By Kemp Moyer, Michael Ruane and Jean Chen
2022 year-end reporting is poised to be especially challenging for many venture capital (VC) and private equity (PE) firms given current market volatility and the 2022 market pullback. Those who proactively face the associated financial reporting challenges are more likely to come out ahead.
This year has not been kind to many market participants, with VC/PE participants being no exception. Stubbornly high levels of inflation have resulted in historic interest rate hikes by the U.S. Federal Reserve. The Fed’s goal is to lower inflation by cooling the economy down—and the markets have been substantially impacted through 2022 as a result.
So far this year, public markets have posted sizable losses. For example, year to date through October 31, 2022, the NASDAQ 100 was down over 30%. This has created a ripple effect across the financial sector. In the private markets specifically, decreasing asset values have resulted in fewer exits for VC-backed companies. In fact, this activity has essentially fallen off a cliff in just one year’s time, with just $14.0 billion in exit value generated in Q3 2022 (compared to $266.8 billion in exit value in Q2 2022)*. This means that some investments with anticipated liquidity will instead remain on the VC/PE balance sheet longer than expected.
Compounding matters, it has recently been reported that many startups in need of capital are borrowing from banks, private-equity firms and other financial services providers rather than risk selling shares at a lower price than in prior fundraising rounds and taking a resulting hit to their implied valuations.
Preparing for year-end reporting in a down market
Given these market disruptions and the impacts they are having across the VC/PE ecosystem, financial statements are under more scrutiny than when valuations were marching upward. With the year-end reporting season around the corner, VC funds with GAAP reporting requirements need to report the fair value of their investments to their stakeholders, including navigating their annual audit process.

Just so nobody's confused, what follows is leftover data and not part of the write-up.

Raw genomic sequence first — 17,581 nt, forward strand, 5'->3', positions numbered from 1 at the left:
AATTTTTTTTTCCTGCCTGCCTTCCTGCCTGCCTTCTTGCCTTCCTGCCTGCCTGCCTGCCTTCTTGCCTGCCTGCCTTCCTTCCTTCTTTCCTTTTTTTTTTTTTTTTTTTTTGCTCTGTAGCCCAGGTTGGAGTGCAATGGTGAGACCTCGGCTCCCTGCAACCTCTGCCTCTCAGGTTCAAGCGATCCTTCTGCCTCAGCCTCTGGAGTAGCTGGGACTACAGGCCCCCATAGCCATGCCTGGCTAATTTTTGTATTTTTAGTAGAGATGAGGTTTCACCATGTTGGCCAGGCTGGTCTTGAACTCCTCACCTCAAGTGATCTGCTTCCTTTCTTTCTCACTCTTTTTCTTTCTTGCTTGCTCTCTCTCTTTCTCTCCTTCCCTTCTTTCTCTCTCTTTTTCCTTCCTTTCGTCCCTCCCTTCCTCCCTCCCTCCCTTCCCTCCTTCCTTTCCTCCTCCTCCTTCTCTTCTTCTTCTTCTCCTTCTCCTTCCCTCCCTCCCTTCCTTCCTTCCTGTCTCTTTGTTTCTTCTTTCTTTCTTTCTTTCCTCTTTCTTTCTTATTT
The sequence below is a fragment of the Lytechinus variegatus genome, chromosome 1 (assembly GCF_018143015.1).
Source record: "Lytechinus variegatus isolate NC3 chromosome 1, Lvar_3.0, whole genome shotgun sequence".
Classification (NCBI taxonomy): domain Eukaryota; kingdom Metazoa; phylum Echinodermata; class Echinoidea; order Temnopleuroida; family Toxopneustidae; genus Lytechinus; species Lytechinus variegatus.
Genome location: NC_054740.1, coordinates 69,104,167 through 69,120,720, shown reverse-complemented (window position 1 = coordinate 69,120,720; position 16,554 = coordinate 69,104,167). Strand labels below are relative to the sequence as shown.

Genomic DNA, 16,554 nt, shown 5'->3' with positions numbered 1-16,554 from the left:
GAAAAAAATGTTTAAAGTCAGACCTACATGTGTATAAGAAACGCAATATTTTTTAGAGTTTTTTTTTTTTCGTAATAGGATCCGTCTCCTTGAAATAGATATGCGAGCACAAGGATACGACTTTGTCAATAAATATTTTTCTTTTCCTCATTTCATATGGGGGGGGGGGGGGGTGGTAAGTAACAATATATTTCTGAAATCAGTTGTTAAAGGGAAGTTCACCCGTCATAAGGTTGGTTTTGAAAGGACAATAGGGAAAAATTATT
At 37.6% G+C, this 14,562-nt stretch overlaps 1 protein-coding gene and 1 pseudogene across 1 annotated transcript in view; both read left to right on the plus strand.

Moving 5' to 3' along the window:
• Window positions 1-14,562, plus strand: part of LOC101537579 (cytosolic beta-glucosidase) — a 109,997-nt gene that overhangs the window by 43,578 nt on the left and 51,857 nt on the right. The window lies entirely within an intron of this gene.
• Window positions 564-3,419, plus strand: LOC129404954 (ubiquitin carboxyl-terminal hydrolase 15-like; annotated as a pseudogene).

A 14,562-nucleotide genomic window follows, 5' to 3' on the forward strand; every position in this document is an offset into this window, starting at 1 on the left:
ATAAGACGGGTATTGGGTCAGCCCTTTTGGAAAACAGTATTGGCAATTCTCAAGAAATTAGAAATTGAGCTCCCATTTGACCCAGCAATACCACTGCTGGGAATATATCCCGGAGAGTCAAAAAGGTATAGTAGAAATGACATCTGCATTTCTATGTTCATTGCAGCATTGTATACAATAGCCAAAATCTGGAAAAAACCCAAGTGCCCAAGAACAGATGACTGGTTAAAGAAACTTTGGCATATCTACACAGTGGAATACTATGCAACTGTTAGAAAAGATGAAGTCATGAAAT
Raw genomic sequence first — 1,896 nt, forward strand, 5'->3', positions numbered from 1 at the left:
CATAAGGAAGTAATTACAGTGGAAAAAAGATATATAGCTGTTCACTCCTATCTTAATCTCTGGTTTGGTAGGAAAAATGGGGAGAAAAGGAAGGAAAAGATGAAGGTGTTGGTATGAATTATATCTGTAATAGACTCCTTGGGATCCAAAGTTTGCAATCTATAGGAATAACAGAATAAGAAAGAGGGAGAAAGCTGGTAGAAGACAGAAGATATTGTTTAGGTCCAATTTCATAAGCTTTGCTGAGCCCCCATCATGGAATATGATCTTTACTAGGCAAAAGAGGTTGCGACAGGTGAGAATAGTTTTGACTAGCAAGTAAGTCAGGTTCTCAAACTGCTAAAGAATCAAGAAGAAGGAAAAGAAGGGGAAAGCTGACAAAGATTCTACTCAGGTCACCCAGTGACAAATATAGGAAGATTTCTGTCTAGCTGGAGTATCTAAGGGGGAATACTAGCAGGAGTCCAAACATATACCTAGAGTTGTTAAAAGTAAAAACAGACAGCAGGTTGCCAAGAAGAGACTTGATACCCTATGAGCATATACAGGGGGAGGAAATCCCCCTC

VCs have traditionally been consistent when it comes to valuing their portfolio companies—often relying heavily on values indicated per the most recent financing rounds. However, considering the rapid changes in market conditions, and the general deterioration of market valuations in most industries, especially those in the growth segments, that approach likely will not meet the more stringent financial reporting environment associated with potentially impaired market indications.
Additionally, audit teams are under pressure due to the challenges presented by the decline in values in both public and private markets. As such, there will be a heightened level of scrutiny to ensure that reported values are appropriate for the year-end 2022 audit cycle.
“Auditors need to be comfortable that the numbers in the financial statements are accurate. If they don’t feel comfortable, they are not going to sign off on the audit which is going to create a problem for the VC,” said Michael Ruane, a Managing Director in BPM’s Advisory Practice.
It is important for executives and managers of VC and PE firms to approach these challenges accurately and objectively. Such an approach can help build trust with both investors and audit committees—even if the news isn’t positive.
“VC and PE firms are reliant on the trust of the marketplace and their LPs [limited partners]. Now is not the time to lose that trust,” stressed BPM Advisory Partner Kemp Moyer. “The best management teams will objectively report accurate numbers to their investors, building on the trust that these investors have placed in them.”
Considerations for VCs in this unique year-end reporting cycle
- Current market volatility necessitates a comprehensive assessment of fair value for VC portfolio investments and PE portfolio companies
- The value of a portfolio investment depends heavily on the outlook for the company and how it is navigating this turbulent environment, as well as the objective market impact on its industry
- Market conditions are shifting quickly—speed is critical for audit processes this year to ensure audit timelines are met despite more challenging reporting circumstances
- Transparency is key for building trust with auditors and investors, especially in market declines
- 2023 is looking highly uncertain; it is important to accurately tie up 2022 reporting swiftly to ensure proper preparation and focus for the year ahead
How BPM can help
As this macroeconomic uncertainty continues, we are more likely to see increased pressure on the VC and PE financial reporting landscape, including a higher percentage of down rounds for VC-backed companies. In this environment, you can’t assume your prior procedures are going to hold up to increased scrutiny. In other words, there’s no standard or simplified method that clearly checks the box in today’s market conditions.
BPM provides independent third-party fair value analysis, as well as in-depth reviews of valuations from an audit standpoint. Our experienced professionals have weathered these storms before and can help minimize uncertainty around your reporting—helping to instill trust and confidence in your investors and auditors when it matters most.